Don’t let seasonality limit your plant-based cooking


Hetty Lui McKinnon wants to give you permission.

She wants to give you permission to escape what can feel like the tyranny – or as she more politely puts it, the luxury – of seasonality, the idea that you can’t or shouldn’t eat a strawberry in March or a tomato in December or butternut squash in June. “I mean, if you really want that and if that’s what’s available at your supermarket, it’s better than not eating a vegetable for three months because all that’s around are root vegetables and you’re sick of root vegetables,” she told me on a recent Zoom call from her Brooklyn home.

This liberating philosophy permeates McKinnon’s stunning new book, “Tenderheart,” which is a touching tribute to both her late father, a Chinese immigrant who worked at a wholesale produce market in Sydney when she was a girl, and also to the staple vegetables that she makes such an exciting part of weeknight cooking.

If you have the access (geographically and financially) to eat strictly according to the seasons, by all means do, but especially if your diet is primarily plant-based, McKinnon encourages you to loosen up. Seek out the best and freshest that you can, whether that’s at the farmers market or Walmart, but don’t feel obligated to pass up what looks good out of some purist sense of seasonal obligation. “The most important thing is to eat vegetables all year round,” she says.

In “Tenderheart,” McKinnon devotes a chapter apiece to her favorite workhorses – carrots, broccoli, celery, potatoes, greens and tomatoes among them – and takes a refreshingly egalitarian approach to each one. In the chapter intro about tomatoes, for instance, she writes about her summertime obsession by saying, “It is a tomato party and I’m the guest who stays too long.” But she also admits to still seeking out “the overgrown, tasteless tomatoes of my youth,” and finding “comfort in their underripe flesh and bulging cheeks.”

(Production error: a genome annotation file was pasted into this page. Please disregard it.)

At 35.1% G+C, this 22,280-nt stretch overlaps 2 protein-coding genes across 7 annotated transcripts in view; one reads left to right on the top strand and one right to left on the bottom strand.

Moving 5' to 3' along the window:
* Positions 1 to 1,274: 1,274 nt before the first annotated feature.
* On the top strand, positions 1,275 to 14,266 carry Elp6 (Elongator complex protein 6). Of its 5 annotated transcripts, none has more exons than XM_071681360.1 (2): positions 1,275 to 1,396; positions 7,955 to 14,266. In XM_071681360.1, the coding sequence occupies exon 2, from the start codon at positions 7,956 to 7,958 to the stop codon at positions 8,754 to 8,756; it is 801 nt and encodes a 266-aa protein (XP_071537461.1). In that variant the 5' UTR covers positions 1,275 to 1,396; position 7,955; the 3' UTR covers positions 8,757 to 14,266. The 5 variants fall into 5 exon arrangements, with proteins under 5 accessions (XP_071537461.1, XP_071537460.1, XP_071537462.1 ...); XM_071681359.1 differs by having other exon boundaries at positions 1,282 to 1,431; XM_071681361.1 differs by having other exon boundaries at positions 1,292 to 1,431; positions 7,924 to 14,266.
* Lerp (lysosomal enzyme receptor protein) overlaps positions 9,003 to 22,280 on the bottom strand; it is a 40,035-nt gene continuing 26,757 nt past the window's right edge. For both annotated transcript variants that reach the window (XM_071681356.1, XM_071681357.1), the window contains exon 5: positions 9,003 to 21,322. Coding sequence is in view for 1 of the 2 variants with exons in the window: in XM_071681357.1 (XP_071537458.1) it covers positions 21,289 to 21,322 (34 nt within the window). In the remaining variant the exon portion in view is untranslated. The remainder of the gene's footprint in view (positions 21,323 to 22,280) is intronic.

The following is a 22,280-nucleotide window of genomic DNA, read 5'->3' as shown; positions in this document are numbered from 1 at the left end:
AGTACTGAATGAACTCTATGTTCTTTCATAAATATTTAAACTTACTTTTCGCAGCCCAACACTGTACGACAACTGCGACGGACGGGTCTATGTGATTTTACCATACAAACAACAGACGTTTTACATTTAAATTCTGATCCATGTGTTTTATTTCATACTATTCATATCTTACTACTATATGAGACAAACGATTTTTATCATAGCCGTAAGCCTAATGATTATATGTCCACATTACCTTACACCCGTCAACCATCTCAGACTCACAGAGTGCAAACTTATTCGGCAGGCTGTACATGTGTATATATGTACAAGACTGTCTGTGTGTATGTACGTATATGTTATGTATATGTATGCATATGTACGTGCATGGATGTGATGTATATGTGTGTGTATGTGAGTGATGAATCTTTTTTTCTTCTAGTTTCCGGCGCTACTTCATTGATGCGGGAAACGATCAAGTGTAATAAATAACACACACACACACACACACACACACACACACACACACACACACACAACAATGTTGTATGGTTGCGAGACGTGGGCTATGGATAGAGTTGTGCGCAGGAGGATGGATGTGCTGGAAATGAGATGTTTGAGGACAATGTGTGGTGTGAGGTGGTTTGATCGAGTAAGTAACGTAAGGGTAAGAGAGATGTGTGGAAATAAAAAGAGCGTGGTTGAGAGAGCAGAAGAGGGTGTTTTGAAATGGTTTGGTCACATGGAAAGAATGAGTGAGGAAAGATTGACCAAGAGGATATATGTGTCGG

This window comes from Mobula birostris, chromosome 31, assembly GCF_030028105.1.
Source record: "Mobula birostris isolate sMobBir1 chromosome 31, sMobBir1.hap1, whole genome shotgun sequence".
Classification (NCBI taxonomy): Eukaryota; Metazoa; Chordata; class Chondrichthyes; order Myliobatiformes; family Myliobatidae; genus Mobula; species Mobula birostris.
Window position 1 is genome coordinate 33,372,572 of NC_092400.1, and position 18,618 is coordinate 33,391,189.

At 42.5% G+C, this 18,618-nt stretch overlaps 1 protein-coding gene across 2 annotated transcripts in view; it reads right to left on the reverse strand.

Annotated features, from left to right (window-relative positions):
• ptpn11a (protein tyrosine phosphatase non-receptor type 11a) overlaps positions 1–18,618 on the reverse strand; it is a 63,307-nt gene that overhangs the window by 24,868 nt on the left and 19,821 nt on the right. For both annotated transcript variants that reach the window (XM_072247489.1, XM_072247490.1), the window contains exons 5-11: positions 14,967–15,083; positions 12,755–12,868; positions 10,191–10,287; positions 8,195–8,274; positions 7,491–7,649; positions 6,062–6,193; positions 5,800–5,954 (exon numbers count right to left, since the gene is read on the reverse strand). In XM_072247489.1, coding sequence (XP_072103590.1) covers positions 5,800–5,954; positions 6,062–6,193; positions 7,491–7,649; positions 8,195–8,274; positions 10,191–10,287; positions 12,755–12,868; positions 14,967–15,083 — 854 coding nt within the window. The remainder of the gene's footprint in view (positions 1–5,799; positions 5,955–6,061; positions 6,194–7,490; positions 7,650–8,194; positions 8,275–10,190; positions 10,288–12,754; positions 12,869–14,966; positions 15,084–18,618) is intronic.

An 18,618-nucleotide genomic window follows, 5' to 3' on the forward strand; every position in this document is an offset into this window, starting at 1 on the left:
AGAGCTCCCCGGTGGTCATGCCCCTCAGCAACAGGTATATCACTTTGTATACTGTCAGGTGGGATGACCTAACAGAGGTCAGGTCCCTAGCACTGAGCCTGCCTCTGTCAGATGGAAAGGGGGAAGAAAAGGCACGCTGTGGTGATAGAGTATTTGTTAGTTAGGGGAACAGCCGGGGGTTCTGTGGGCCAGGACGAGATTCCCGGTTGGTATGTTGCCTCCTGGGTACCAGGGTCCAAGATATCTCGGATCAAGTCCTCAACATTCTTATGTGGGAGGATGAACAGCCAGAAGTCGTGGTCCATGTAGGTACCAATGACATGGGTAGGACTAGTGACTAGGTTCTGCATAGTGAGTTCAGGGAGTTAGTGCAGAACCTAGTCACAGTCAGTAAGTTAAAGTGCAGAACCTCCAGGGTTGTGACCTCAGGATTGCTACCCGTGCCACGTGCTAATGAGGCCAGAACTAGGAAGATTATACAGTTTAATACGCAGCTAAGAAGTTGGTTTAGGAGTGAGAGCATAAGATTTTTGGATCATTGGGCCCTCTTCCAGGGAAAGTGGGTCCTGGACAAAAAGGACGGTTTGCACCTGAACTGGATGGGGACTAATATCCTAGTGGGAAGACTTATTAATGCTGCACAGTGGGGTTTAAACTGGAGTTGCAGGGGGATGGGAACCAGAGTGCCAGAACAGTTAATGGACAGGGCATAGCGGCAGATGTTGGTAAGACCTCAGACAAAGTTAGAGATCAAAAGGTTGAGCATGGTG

You’d think a peas chapter would be all about spring, but not when frozen peas are always at your disposal, and not when snow peas show up in supermarkets so many months out of the year. Those crunchy snow peas, she writes, are native to the Netherlands, not China, but they long ago became a staple in Cantonese and other Chinese cooking.

My favorite recipe of hers featuring snow peas demonstrates yet another way McKinnon wants to give home cooks more flexibility. While “Tenderheart” is a vegetable cookbook, she also describes her recipes as “pantry-led.” The combination – fresh produce given powerful injections of flavor from smart pantry ingredients – is the backbone of virtually all of her cooking, including her Thai Curry Snow Pea Stir-Fry, which uses jarred Thai curry paste not as the base of a coconut milk stew, but as the punchy seasoning in a super-quick stir fry that you can serve as a side dish or with rice or noodles.

“A curry paste is really an everyday food,” McKinnon says. “It’s in every supermarket, it’s very easy to find and even the supermarket variety is really good.” Sure, you can go to the trouble to make your own, chopping lemongrass and makrut lime leaves and more. But with the supermarket version, “Someone’s done the hard work for you by concentrating flavor, adding all the aromatics and cooking it down for you. And really, when you have that, weeknight cooking is . . . well, that stir-fry is ready in just a few minutes, and the flavor is amazing.”